Collision LogoThe Collision
• How did the Collision occur?
• Part I - The ships, their origins and their destinations.

  The Mont-Blanc

The Mont-Blanc   The Winifred

The Mont-Blanc, (left) was pressed in to service to carry much needed munitions to France.
The Winifred, (right) an American vessel was similar in size and design.
(©2000-06 Maine Maritime Museum)

  The Mont-Blanc was a French general cargo and munitions ship owned by Cie Generale Transatlantique. It was 320 feet long, had a width of 44.8 feet,and a depth of 15.3 feet. The ship had a gross tonnage of 3121 tonnes, a net cargo capacity of 2252 tonnes. The Mont-Blanc was powered by steam and pushed through the water with a single screw. Captain Aime Le Medec was in command of a crew of 41 French sailors.

  On December 1, 1917, at 11:00pm, the Mont-Blanc sailed in darkness from Gravesend Bay, New York. Its only protection - two guns, one 90mm gun on the bow and a 95mm gun mounted on the stern. In the preceding weeks, the cargo holds had been lined with wood held in place with copper nails to prevent sparks. The ship was filled with explosives, on deck and below. In the holds 2366.5 tons of picric acid, both wet and dry, 250 tons of TNT, 62.1 tons of gun cotton. Secured on the deck, 246 tons of benzol in barrels. For the deck guns approximately 300 rounds, some on deck, some stored below. While it was common for ships to carry a significant bulk of explosives it was usually mixed with regular cargo. The war effort in France hung on the availability of munitions. As a safety precaution the explosives were separated by wooden partitions, and the crew were forbidden to smoke, to carry matches or have liquor on board.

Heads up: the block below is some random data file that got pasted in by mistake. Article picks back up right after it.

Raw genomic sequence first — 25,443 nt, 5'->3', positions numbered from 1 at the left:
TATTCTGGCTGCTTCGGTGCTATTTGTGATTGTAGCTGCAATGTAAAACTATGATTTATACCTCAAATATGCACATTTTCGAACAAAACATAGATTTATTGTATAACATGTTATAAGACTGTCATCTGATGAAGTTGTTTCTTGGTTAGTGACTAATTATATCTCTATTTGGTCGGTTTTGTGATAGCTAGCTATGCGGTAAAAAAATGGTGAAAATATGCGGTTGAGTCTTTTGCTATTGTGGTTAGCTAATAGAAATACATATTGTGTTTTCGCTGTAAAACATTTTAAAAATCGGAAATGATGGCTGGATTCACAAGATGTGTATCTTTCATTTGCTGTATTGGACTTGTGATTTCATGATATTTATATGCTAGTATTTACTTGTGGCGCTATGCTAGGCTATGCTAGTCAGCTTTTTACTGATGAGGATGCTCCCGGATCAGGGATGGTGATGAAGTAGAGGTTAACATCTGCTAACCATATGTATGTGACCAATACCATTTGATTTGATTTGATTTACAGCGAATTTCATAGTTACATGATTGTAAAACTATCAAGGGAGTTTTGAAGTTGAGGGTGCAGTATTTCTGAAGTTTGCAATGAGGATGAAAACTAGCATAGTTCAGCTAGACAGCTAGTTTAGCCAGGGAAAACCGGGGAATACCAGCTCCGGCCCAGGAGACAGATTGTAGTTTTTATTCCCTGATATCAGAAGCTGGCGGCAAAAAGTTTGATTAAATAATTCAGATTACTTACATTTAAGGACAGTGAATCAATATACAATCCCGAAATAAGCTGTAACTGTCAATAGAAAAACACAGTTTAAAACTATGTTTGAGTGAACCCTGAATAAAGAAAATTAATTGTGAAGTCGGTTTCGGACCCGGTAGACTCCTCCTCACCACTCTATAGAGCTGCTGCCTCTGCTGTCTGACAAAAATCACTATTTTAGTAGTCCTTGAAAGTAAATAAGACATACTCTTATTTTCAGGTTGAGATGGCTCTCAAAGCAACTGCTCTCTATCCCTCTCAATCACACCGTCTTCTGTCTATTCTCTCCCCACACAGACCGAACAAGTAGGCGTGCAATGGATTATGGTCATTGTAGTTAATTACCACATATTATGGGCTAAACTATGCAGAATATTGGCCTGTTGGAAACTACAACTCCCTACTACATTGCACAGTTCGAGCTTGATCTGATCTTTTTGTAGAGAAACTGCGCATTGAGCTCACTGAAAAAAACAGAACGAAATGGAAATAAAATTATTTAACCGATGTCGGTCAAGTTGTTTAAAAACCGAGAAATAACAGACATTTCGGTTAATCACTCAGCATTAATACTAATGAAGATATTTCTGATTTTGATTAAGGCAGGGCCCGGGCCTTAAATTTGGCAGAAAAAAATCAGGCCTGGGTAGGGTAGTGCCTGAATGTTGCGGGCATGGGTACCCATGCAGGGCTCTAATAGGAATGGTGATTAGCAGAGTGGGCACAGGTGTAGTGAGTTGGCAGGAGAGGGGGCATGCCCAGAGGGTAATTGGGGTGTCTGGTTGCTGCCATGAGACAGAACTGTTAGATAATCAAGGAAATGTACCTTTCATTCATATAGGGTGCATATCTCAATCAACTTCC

By comparison the Mont-Blanc was a slow ship, under the current load she was unable to keep up with the larger and faster ships due to leave New York. The Mont-Blanc was directed by the British Naval Authority to steam to Halifax to join the next available convoy for Bordeaux.

The Imo

The Runic
The SS Imo served as a supply ship for the Belgian Relief Commission.

  The Imo, formerly named the Runic, originally served as a livestock carrier under the White Star Line. In 1912 it was registered to the South Pacific Whaling Company out of the port of Christiana, Norway, as a supply ship. In 1917 the Imo sailed as a charter for the Belgian Relief Commission, it was neutral and sailed alone. Painted on its side were the words "Belgian Relief" to protect it from German Submarines. The Imo powered by steam with a single screw had a gross tonnage of 5043 gross, a net tonnage of 3161 tonnes. It was 430.7 feet long, 45.2 feet wide, and had a depth of 30.3 feet. The Imo under the command of Captain Haakon From was sailed by a crew of thirty-nine.

  The Imo was powered by a triple expansion steam engine, it was strong and efficient. On its drive shaft was a 20 foot right-hand propeller that made 60 revolutions per minute. The propeller gave the ship a "transverse thrust", while making headway the ship veered to the left, in reverse it swung to the right. While this setup gave the Imo a full ocean speed of 12 knots, it became a disadvantage navigating in tight quarters such as the Halifax Narrows, Due to the combined effect of transverse thrust and the length, and depth of the Imo's hull, and its keel, the Imo was difficult to maneuver. The Mont-Blanc had the same type of engine and propeller setup, with about half the horsepower of the Imo, a smaller slower ship with more maneuverability.

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